By the mid-19th century the area transformed into a commercial center, with large numbers of store and loft buildings constructed along Broadway in the 1850s and 1860s. Development in the area was spurred by New York City Subway construction, namely the extension of the IRT Broadway – Seventh Avenue Line (today’s 1 2 3 trains), which opened for service in 1918, and the accompanying extension of Seventh Avenue and the widening of Varick Street during subway construction in 1914, both of resulted in better access to the area for vehicles and for subway riders. The area was also served by the IRT Ninth Avenue Line, an elevated train line on Greenwich Street demolished in 1940. However, by the 1960s, Tribeca’s industrial base had all but vanished, and the predominance of empty commercial space attracted many artists to the area in the 1970s. Since the 1980s, large scale conversion of the area has transformed Tribeca into an upscale residential area.
In 1996, the Tribeca Open Artist Studio Tour was founded as a non-profit, artist-run organization with the mission to empower the working artists of Tribeca while providing an educational opportunity for the public. For 15 years, the annual free walking tour through artist studios in Tribeca has allowed people to get a unique glimpse into the lives of Tribeca’s best creative talent. Tribeca suffered both physically and financially after the September 11, 2001 terrorist attacks, but government grants and incentives helped the area rebound fairly quickly. The Tribeca Film Festival was established to help contribute to the long-term recovery of lower Manhattan after 9/11. The festival also celebrates New York City as a major filmmaking center. The mission of the film festival is “to enable the international film community and the general public to experience the power of film by redefining the film festival experience.” Tribeca is a popular filming location for movies and television shows.
By the early 21st century, Tribeca became one of Manhattan’s most fashionable and desirable neighborhoods, well-known for its celebrity residents. In 2006, Forbes magazine ranked its 10013 zip code as New York City’s most expensive (however, the adjacent, low-income neighborhood of Chinatown, also uses the 10013 zip code). As of 2010, Tribeca was the safest neighborhood in New York City, according to NYPD and CompStat statistics.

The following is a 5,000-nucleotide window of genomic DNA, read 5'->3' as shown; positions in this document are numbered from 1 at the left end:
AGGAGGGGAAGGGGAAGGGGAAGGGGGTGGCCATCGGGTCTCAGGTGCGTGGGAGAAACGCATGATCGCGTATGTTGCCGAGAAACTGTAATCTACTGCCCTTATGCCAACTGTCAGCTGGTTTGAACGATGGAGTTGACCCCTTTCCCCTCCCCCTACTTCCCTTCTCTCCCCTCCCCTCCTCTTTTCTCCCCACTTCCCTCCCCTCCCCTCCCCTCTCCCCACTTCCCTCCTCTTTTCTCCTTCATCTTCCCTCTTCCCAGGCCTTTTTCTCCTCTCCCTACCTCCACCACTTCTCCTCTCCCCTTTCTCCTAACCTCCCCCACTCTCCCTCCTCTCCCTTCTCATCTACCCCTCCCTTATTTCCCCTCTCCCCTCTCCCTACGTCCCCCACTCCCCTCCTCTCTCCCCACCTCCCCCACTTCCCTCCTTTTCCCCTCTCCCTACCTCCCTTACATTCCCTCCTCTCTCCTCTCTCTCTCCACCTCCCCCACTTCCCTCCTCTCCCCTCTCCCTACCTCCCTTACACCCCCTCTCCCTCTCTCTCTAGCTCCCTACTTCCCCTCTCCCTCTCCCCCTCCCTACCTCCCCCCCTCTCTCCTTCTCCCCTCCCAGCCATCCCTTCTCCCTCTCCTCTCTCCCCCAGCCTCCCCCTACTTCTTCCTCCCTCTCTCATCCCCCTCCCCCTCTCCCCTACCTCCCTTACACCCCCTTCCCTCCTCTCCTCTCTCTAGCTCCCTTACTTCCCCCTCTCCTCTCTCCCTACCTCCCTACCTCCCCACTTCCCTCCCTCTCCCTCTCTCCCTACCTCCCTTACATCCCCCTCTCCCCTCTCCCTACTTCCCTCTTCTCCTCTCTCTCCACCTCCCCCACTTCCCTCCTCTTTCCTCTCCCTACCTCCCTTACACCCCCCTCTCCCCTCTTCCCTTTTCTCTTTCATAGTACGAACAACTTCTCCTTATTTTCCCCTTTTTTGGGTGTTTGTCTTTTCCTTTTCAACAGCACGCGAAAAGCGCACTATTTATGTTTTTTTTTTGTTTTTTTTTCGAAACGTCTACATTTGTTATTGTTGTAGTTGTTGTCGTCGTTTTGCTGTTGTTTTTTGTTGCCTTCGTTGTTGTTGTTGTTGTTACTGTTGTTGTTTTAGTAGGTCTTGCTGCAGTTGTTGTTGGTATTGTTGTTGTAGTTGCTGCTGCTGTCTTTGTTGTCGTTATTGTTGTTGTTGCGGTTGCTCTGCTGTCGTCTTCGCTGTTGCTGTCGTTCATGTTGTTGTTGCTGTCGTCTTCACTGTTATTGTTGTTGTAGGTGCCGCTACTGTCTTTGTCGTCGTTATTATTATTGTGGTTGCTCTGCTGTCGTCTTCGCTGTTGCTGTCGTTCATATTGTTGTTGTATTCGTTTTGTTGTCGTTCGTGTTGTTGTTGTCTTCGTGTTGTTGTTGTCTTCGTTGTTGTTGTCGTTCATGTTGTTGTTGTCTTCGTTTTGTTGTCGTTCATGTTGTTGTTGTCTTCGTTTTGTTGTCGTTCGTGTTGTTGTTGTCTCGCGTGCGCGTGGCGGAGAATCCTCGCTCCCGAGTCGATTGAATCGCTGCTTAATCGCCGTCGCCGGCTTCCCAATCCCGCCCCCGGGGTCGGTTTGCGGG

Tribeca is dominated by former industrial buildings that have been converted into residential buildings and lofts, similar to those of the neighboring SoHo-Cast Iron Historic District. In the 19th and early 20th centuries, the neighborhood was a center of the textile/cotton trade.
Notable buildings in the neighborhoods include the historic neo-Renaissance Textile Building built in 1901 and designed by Henry J. Hardenbergh, the Powell Building, a designated Landmark on Hudson Street, which was designed by Carrère and Hastings and built in 1892. At 73 Worth Street there is a handsome row of neo-Renaissance White Buildings built at the end of the Civil War in 1865. Other notable buildings include the New York Telephone Company building at 140 West Street, between Vesey and Barclay, with its Mayan-inspired Art Deco motif, and the former New York Mercantile Exchange at 6 Harrison Street.
During the late 1960s and ’70s, abandoned and inexpensive Tribeca lofts became hot-spot residences for young artists and their families because of the seclusion of lower Manhattan and the vast living space. Jim Stratton, a Tribeca resident since this period, wrote the 1977 nonfiction book entitled “Pioneering in the Urban Wilderness,” detailing his experiences renovating lower Manhattan warehouses into residences.
There are four New York City Landmarks Preservation Commission-designated historic districts within Tribeca: